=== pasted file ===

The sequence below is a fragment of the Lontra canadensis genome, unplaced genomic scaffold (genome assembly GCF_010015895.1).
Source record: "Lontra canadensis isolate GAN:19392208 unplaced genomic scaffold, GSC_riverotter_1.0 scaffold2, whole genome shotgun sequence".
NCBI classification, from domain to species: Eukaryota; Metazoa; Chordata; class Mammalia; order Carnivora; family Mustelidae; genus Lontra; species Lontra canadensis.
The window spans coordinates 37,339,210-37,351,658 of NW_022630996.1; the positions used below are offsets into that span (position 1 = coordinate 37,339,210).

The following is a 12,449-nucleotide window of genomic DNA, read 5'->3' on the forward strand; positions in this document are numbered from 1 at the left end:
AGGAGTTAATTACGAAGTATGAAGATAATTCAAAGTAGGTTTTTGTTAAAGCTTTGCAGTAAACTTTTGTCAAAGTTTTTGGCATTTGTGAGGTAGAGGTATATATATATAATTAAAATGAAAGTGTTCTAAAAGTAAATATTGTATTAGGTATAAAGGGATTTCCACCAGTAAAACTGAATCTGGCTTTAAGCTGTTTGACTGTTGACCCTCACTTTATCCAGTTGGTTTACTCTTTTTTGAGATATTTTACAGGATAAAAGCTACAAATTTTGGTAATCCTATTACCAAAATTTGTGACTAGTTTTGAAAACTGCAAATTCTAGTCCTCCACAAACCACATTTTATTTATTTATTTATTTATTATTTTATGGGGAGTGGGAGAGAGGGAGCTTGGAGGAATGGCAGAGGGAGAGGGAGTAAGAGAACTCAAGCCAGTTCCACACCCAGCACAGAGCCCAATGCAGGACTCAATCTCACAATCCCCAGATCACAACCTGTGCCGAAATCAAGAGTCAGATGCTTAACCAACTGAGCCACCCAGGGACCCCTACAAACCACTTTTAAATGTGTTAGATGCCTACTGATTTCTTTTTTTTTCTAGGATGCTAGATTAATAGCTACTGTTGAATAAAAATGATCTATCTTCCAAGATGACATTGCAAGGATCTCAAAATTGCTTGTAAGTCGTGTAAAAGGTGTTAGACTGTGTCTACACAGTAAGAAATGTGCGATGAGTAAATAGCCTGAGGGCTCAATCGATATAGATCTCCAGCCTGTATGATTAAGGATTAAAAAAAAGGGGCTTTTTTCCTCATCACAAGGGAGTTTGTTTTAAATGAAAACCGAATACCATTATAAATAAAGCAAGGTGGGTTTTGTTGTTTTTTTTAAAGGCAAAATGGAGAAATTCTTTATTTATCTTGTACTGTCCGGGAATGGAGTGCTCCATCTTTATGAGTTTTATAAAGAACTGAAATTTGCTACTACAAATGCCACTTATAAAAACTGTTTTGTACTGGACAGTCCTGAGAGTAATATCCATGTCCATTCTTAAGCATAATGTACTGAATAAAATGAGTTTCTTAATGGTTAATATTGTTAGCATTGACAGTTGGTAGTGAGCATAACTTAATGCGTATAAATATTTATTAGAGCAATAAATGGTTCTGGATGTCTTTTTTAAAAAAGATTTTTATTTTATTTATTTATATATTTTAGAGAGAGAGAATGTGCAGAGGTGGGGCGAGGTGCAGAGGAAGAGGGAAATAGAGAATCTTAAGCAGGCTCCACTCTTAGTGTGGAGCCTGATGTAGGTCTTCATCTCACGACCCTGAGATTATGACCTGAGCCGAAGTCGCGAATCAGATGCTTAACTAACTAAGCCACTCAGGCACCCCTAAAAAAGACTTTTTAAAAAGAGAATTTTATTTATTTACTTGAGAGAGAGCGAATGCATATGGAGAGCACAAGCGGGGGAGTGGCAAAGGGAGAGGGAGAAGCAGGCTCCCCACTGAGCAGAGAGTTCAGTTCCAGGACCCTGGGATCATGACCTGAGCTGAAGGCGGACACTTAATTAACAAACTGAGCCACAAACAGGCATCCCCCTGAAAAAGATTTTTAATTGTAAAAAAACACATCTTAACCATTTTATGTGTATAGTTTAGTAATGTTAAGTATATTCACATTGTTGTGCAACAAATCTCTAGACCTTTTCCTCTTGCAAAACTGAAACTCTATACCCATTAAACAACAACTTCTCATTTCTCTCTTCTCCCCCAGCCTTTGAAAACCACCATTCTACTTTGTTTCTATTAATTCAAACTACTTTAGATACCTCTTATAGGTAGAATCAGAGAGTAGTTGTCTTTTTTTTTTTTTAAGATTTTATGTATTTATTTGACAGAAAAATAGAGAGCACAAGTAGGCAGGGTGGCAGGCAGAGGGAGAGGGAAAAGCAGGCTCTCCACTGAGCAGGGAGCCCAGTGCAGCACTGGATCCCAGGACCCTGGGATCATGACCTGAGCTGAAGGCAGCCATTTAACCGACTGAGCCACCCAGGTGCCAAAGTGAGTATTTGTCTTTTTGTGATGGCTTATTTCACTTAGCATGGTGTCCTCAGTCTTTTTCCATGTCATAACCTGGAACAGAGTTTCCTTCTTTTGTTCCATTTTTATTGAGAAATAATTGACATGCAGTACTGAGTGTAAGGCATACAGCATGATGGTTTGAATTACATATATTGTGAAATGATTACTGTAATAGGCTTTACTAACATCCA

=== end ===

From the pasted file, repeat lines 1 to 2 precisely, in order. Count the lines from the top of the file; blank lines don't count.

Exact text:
The sequence below is a fragment of the Lontra canadensis genome, unplaced genomic scaffold (genome assembly GCF_010015895.1).
Source record: "Lontra canadensis isolate GAN:19392208 unplaced genomic scaffold, GSC_riverotter_1.0 scaffold2, whole genome shotgun sequence".